Can we safely assume that array will be initialized before static_constructor? I'm not sure if static data members have a defined initialization order (as opposed to non-static members which do). It seems like they should be initialized in the order they are declared in the class definition, however... –  stinky472 Jul 1 '10 at 13:41
    
@stinky472: Within the same translation unit, statics are instantiated in the order in which they appear. It's only between translation units that makes them undefined. –  Puppy Jul 1 '10 at 18:47

I think this only works in C++0x. In C++03 whatever you do - you will end up with a dynamically initialized array, and thus potentially have initialization order problems. The following C++0x code won't have such problems.

template<int...>
struct myArray;

template<int N, int ...Ns>
struct myArray<N, Ns...> : myArray<N-1, N, Ns...> { };

template<int ...Ns>
struct myArray<0, Ns...> {
    static int array[sizeof...(Ns)];
};

template<int ...Ns>
int myArray<0, Ns...>::array[sizeof...(Ns)] = { Ns... } ;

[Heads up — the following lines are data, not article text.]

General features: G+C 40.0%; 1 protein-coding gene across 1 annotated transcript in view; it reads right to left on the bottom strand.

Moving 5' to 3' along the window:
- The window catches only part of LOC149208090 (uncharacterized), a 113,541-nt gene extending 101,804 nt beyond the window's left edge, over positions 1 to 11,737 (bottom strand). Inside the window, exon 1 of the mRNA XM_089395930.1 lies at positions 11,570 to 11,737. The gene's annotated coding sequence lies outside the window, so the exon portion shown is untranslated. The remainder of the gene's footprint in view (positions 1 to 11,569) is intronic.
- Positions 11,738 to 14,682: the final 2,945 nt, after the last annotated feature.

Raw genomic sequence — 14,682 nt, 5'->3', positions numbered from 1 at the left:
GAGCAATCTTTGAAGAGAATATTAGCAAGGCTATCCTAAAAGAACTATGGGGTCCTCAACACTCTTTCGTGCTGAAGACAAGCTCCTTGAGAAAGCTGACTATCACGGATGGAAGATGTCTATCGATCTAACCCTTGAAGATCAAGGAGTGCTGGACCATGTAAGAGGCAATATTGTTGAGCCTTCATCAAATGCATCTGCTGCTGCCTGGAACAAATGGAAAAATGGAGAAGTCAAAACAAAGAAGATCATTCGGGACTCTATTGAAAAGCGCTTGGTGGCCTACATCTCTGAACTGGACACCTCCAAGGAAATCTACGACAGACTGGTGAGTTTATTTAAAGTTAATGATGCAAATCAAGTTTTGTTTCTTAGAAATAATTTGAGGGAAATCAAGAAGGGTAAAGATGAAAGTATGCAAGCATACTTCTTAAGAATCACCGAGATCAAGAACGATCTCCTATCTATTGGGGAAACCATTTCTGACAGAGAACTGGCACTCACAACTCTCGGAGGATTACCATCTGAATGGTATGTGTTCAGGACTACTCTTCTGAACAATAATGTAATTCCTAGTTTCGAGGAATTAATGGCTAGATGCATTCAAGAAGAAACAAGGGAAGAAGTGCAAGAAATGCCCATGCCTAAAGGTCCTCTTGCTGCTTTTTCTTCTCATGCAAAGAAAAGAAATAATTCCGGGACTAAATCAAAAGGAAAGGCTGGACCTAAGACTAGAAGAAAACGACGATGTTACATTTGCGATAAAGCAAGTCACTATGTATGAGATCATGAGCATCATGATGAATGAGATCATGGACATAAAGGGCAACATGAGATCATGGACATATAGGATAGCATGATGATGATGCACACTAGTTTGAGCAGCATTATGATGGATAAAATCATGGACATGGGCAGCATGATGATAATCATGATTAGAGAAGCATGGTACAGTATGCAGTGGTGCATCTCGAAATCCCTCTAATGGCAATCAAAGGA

template<int length>
class myClass : myArray<length> {
    using myArray<length>::array;
};
share|improve this answer

Can't you wrap the array in a static function, so for example,

template<int length>
class myClass {
    static int* myArray() {
        static bool initd = false;
        static int array[length];
        if(!initd) {
            for(int i=0; i<length; ++i) {
                array[i] = i+1;
            }
            initd = true;
        }
        return array;
    };
};

and then access it like,

myClass<4>::myArray()[2] = 42;

It will be initialised on first use, and on following accesses since initd is static, if(!initd) will be false and the initialisation step will be skipped.

share|improve this answer